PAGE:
The Venice Biennale is one of the art world’s most prestigious exhibitions. It’s a big deal for the artists whose work is chosen. KERA contributor Joan Davidow visited Venice and reports on a Dallas artist whose work is receiving international attention.
We hopped on a vaporetto, the public water taxi that jots around the canals of Venice. We chop through the aqua waters to an Italianate pavilion for the opening of the exhibition,”In the Eye of the Thunderstorm: Effervescent Practices from the Arab World & Asia.” We’ve come to see the work of Dallas artist, Simeen Farhat, the only Texas artist at the Venice Biennale this year.
As we entered the site, Farhat’s artwork welcomed us. A mass of black, sculptured cursive text hangs from the ceiling wound into an oversized ball. The piece, called “Swarm,” consists of emails with her former lover. It represents her personal inner turmoil and it also calls to mind worldwide horrors of war and women disrespected, dishonored, and ignored. Farhat draws inspiration from Egyptian hieroglyphs and the Tower of Babel story, artworks she saw in New York while traveling back from Egypt. She creates art using familiar Western alphabet script. We recognize it, but cannot quite decipher it. It’s almost as though her artwork marks the eye of the thunderstorm!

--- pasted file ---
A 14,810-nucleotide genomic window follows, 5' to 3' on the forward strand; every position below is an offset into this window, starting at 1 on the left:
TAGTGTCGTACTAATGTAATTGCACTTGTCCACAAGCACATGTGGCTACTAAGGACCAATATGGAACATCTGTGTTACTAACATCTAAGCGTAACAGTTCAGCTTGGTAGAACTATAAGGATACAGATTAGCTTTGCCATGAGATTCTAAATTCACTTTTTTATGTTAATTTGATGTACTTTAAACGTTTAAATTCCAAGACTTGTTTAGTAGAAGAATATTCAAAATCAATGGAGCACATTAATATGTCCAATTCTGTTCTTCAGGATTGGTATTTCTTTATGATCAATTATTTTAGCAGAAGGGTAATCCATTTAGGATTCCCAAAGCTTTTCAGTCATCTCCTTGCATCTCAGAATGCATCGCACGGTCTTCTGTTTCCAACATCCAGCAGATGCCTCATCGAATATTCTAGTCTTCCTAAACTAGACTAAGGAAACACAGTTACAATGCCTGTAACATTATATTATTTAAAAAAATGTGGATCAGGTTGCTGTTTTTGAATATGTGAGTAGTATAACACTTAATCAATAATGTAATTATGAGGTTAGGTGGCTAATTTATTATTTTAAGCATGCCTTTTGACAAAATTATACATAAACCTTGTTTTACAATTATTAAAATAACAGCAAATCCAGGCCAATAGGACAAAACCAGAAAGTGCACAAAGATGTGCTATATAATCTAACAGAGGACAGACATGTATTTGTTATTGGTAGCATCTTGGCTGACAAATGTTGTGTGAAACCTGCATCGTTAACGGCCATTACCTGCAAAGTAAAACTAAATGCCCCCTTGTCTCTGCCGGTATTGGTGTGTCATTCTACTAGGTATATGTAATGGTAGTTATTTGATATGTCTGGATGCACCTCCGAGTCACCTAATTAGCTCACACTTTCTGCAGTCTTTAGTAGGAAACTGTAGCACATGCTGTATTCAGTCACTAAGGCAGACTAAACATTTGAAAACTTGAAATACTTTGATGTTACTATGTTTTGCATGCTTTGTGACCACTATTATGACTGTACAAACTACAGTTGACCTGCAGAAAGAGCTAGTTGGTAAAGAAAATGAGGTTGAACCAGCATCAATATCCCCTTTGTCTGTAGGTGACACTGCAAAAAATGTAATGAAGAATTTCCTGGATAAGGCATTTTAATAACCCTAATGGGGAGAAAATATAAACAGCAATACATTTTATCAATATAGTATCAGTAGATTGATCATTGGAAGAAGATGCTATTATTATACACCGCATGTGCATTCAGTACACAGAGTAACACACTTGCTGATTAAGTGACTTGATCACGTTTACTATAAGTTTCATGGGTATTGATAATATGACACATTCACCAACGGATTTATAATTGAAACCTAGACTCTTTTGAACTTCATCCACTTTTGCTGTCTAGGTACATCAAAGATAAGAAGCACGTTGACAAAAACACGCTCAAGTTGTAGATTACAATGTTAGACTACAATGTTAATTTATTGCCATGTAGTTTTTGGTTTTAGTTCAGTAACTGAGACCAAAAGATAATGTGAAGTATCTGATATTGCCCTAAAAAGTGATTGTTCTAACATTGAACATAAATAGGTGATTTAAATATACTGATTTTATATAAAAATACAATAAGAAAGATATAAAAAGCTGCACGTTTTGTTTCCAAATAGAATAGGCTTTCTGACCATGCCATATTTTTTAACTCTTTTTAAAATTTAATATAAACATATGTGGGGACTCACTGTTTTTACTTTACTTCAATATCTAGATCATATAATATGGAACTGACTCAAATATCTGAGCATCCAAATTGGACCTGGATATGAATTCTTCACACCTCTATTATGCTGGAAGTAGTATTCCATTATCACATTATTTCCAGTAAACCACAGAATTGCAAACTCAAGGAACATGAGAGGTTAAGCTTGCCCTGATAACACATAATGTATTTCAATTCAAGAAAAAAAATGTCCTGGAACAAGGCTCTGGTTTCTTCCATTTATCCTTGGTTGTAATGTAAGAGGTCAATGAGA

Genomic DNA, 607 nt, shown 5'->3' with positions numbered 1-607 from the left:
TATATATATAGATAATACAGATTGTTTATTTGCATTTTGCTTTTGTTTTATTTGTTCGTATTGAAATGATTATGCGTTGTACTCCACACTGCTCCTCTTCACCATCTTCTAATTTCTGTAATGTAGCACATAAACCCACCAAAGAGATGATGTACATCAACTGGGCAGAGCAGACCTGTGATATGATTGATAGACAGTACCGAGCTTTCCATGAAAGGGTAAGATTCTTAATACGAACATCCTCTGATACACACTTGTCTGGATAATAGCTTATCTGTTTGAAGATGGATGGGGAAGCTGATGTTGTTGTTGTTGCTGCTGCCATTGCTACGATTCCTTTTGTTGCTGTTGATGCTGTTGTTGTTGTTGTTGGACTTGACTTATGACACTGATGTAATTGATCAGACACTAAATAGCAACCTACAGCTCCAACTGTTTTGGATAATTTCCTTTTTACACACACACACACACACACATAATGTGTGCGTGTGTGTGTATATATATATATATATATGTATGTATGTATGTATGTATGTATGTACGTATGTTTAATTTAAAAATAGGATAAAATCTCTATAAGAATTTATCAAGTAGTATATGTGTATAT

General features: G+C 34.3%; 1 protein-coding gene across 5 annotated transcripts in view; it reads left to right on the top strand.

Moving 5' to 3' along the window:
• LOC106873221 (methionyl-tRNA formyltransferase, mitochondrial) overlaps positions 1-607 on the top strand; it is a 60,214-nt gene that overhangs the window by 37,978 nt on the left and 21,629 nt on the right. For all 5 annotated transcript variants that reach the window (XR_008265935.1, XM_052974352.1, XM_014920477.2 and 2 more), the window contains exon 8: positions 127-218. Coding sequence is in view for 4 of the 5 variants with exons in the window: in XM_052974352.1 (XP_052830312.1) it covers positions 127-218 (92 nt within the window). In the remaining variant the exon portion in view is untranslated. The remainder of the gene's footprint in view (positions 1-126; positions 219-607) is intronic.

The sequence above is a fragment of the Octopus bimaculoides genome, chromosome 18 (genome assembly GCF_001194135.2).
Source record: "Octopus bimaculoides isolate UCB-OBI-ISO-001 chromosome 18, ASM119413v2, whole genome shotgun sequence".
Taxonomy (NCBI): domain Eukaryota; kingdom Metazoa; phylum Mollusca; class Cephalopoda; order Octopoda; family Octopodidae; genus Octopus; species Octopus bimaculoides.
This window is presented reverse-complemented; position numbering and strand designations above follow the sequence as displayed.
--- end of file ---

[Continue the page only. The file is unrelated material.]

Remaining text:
The Venice Biennale is a prestigious exhibition of contemporary art held every two years since 1985. This year 89 countries were represented. The art is dispersed across numerous stunning settings, as far as a boat ride away to the island of an Armenian monastery. Nigerian Okwui Enwezor curated the main theme, “All the World’s Futures.” He invited more than 100 artists from 53 countries to create work to address that theme. Then, Enwezor invited other curators to create 44 additional exhibitions, satellites.
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Farhat emigrated from Pakistan to the U.S. 23 years ago. She’s called Dallas home for 17 years. She received her Master of Fine Arts degree at TCU in Fort Worth and she has taught at area universities. Farhat is represented by galleries in Islamabad and Dubai and at Cris Worley Fine Arts in Dallas.
The U.S. Embassy in Islamabad has commissioned new work from her for its main lobby. Closer to home, KPMG has acquired a work for its offices in downtown Dallas called “Can We, Should We?”
Farhat’s art touches on how we communicate with each other. As a Pakistani living in the US and traveling abroad, she addresses the globalization and inter-connectedness of the world. Now her art connects her to the world. Inclusion in the Venice Biennale puts Simeen Farhat in rare company and in front of an audience of art world cognoscenti.